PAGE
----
Mrs. Orpen would have loved it.
It all sounded so dramatic: a horse called Master Spy came out of the mists at Woodbine Racetrack and won the 84th running of the Cup and Saucer Stakes, a dark streak that could not be caught.
The Cup and Saucer was Mrs. Orpen’s race, all those years ago, when it first was held. Her husband Abe Orpen was an Irish immigrant who created a handful of tracks like Dufferin Park, Thorncliffe Park, Long Branch Park. He even was a partner in Kenilworth Park in Windsor, Ont., where Man O’War won his final race, defeating Triple Crown winner Sir Barton.
Orpen had outbid several other tracks for that match race, and offered up a $5,000 Cup, now the trophy for the Travers Stakes at Saratoga.
After Orpen died at 83 in 1937, a new race was born: Mrs. Orpen’s Cup and Saucer Stakes. That’s exactly what it was called. Isabella Orpen had been married to Abe for 63 years, and this time, she fashioned her own cup – and saucer.
It’s now just called the Cup and Saucer Stakes, one of only two races that has survived long after the Orpen era. The other was the Canadian International, not on offer this year because of COVID-19.
The spirit of Mrs. Orpen’s race lives on in that dainty gold cup that comes out once a year, handled with kid gloves, pushed into jockey Patrick Husband’s hands for a few minutes for a photo op. And why not? When Husbands rode Master Spy across the finish wire, winner by a widening 3 ¼ lengths, he was celebrating his sixth Cup and Saucer win. He is more familiar with Mrs. Open’s trophy than most.
He had lost count of his wins. We are reminding him.
Master Spy came from the barn of Mark Casse, on a roll in recent weeks with more than 64 wins, more than double the number of his closest competitor at Woodbine. He cleverly buys Ontario-breds for his U.S. owners, this time Tracy Farmer, a Kentuckian who bred and owned 2019 Belmont Stakes winner Sir Winston.
Casse, on behalf of Farmer, paid $72,000 for Master Spy, a son of top Canadian sire Silent Name, as a yearling in Kentucky. The colt was bred by Karen and Bernard McCormack, former general manager of Windfields Farm who has fashioned a successful bloodstock business and broodmare band that spells success. Master Spy’s dam, Smart Catomine, also produced 2017 Prince of Wales Stakes winner Cool Catomine and Wild Catomine, whose claim to fame is having defeated 2014 Canadian Horse of the Year Lexie Lou in the Fury Stakes.
Sweet Catomine is also the grand dam of Proven Strategies, winner of the Toronto Cup last week at Woodbine. Casse trains him, too.
And don’t forget, the McCormacks bred Queen’s Plate winner Sir Dudley Diggs.
Off a second-place finish in the Victoria Stakes in early August, and a smart win in a maiden race a month ago, Master Spy was made the 5 to 2 favourite over the grey Credit River, who won the Ontario Racing Stakes in his first start at odds of 41 to 1. In early betting, Credit River was the 8 to 5 favourite, but then settled at 7 to 2. Credit River ended up sixth after pressing Master Spy from the rail during a slow early pace.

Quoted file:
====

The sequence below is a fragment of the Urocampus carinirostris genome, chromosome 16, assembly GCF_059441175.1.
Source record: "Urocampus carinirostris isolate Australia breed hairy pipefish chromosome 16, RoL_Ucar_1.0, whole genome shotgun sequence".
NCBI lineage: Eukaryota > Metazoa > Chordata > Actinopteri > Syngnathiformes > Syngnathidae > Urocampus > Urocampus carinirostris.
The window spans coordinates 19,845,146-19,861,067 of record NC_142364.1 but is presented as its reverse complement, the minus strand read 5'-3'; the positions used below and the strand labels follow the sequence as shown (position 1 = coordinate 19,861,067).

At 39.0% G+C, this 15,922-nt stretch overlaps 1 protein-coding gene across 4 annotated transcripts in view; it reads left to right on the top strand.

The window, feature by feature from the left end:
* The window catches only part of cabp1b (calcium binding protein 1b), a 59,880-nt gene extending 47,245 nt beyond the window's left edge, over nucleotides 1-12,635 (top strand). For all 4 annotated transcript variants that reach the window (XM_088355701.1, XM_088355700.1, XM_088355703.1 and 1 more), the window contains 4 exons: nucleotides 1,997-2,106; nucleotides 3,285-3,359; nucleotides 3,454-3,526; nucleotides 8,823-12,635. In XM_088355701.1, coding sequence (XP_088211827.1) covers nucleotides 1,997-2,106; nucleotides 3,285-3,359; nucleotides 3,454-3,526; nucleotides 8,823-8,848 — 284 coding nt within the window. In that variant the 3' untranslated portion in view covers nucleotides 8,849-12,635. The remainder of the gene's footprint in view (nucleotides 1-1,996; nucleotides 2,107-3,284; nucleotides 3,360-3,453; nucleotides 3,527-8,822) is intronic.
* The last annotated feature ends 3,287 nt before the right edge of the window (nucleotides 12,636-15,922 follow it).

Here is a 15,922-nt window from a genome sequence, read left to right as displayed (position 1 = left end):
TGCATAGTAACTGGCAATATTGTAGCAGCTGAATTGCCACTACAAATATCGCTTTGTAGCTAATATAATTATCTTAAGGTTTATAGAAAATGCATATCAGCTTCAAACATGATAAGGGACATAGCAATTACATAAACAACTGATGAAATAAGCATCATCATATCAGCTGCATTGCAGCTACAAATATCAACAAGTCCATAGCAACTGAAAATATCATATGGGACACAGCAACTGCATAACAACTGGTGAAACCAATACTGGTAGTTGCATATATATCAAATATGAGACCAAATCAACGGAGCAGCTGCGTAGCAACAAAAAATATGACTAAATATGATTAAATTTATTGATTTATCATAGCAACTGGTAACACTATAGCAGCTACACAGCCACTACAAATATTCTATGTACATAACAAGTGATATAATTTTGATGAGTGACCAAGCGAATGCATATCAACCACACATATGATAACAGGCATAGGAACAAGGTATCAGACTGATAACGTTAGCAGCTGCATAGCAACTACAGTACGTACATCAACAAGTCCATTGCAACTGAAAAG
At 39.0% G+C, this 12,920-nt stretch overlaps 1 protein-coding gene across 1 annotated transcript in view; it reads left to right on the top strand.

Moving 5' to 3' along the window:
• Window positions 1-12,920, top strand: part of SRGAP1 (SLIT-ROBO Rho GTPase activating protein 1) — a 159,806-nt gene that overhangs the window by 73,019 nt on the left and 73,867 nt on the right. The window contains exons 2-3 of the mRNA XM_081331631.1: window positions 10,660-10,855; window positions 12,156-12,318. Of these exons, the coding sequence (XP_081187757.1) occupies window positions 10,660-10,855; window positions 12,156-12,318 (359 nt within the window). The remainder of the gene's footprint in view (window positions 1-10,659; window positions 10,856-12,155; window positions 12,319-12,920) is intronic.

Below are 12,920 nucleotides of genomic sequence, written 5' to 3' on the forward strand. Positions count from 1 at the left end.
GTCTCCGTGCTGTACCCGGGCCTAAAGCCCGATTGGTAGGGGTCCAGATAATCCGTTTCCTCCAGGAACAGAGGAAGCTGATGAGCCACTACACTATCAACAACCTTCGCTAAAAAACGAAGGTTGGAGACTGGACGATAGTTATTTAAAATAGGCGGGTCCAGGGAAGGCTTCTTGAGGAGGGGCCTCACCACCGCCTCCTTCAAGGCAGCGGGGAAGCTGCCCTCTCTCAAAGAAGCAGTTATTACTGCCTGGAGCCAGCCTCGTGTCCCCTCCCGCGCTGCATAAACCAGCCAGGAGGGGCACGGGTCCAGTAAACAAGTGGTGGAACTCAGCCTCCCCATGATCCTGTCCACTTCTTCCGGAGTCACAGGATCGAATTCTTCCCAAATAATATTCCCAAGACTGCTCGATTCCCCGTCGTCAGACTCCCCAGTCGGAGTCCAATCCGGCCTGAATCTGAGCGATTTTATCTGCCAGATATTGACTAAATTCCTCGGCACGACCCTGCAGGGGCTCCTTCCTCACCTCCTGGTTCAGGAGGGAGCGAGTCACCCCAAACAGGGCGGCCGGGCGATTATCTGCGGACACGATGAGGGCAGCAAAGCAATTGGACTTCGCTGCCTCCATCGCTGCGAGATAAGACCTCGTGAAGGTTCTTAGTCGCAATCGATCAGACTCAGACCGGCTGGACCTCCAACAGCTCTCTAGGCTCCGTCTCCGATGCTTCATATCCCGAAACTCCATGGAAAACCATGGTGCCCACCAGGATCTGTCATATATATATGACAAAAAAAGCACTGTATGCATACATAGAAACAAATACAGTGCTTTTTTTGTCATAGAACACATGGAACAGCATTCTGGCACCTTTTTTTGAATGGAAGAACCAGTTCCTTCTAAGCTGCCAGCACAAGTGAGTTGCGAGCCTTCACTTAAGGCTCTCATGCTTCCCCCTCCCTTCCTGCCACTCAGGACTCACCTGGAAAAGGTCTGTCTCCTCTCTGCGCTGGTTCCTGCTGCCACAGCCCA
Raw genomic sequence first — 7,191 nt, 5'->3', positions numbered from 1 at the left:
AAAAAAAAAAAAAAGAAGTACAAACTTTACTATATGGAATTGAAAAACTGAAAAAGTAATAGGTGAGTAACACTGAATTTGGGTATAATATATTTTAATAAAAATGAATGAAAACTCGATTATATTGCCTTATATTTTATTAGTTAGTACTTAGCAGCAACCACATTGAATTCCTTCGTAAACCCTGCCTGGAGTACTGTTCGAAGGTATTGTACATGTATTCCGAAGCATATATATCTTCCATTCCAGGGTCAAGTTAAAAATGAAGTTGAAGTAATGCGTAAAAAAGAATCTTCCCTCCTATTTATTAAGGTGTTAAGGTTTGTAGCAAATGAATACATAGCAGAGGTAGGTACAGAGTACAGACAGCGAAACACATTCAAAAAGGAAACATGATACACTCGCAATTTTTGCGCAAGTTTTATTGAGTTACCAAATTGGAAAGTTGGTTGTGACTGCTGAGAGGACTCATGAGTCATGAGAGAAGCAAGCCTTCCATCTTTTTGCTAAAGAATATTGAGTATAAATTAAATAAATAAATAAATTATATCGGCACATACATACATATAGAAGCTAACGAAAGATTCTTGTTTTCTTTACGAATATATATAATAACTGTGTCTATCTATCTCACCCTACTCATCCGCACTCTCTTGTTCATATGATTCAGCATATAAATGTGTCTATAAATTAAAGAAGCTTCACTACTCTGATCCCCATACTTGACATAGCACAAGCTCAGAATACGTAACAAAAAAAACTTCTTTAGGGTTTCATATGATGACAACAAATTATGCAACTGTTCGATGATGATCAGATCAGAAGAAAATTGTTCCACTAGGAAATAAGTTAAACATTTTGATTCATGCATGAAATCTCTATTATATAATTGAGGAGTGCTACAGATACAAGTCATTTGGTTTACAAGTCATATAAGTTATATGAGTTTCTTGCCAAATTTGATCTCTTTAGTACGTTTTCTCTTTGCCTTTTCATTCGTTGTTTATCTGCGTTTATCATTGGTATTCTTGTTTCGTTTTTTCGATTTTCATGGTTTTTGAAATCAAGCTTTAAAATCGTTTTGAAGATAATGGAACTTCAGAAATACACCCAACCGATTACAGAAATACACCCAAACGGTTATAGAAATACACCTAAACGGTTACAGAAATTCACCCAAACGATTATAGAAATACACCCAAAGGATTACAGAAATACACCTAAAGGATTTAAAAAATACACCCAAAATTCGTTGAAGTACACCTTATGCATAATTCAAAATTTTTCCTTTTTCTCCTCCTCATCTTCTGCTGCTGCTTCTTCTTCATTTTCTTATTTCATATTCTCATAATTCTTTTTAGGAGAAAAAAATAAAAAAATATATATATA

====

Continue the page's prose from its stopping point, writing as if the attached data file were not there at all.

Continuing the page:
Credit River and Giant Waters traded bumps at the start, and although he was shuffled back, the hard-luck Giant Waters rallied to be third.
Master Spy (known as Felix to some) broke his maiden in his previous start by going to the lead, and Husbands sent him to the lead again this time. It worked.
Two previous races on the turf were won by come-from-behind efforts. “I was telling myself, I hope the [other] riders stick with that plan and I can get an easy lead,” Husbands said. He did. He plodded 24 seconds to the quarter, 48.11 to the half and 1:12.12 at the three-quarters on turf rated firm.
Master Spy was relaxed from the start, and Husbands sees good things to come for the colt, no matter the surface. The Coronation Futurity, the other major stakes for 2-year-olds, is over the Tapeta (synthetic dirt) course on Nov. 1.
Threefiftyseven, with three starts under his belt, including a win last time out, was never far back, and challenged in the stretch, but Master Spy just pulled away to win the 1 1/16th mile race in 1:42.67.
Husbands had won three of his Cup and Saucers with Casse, who has won a total of five. Drizzle rolled in part-way through the day, greying the horizon, but the sun broke through before the Cup and Saucer on the turf course.
Because COVID-19 numbers had trended upwards in the week leading to the Cup and Saucer, Woodbine tightened its rules, cancelling any dining in-house as well as owners congregating on the track apron. Silent Woodbine became more silent.
But Mrs. Orpen’s cup and the saucer twinkled in the afternoon light.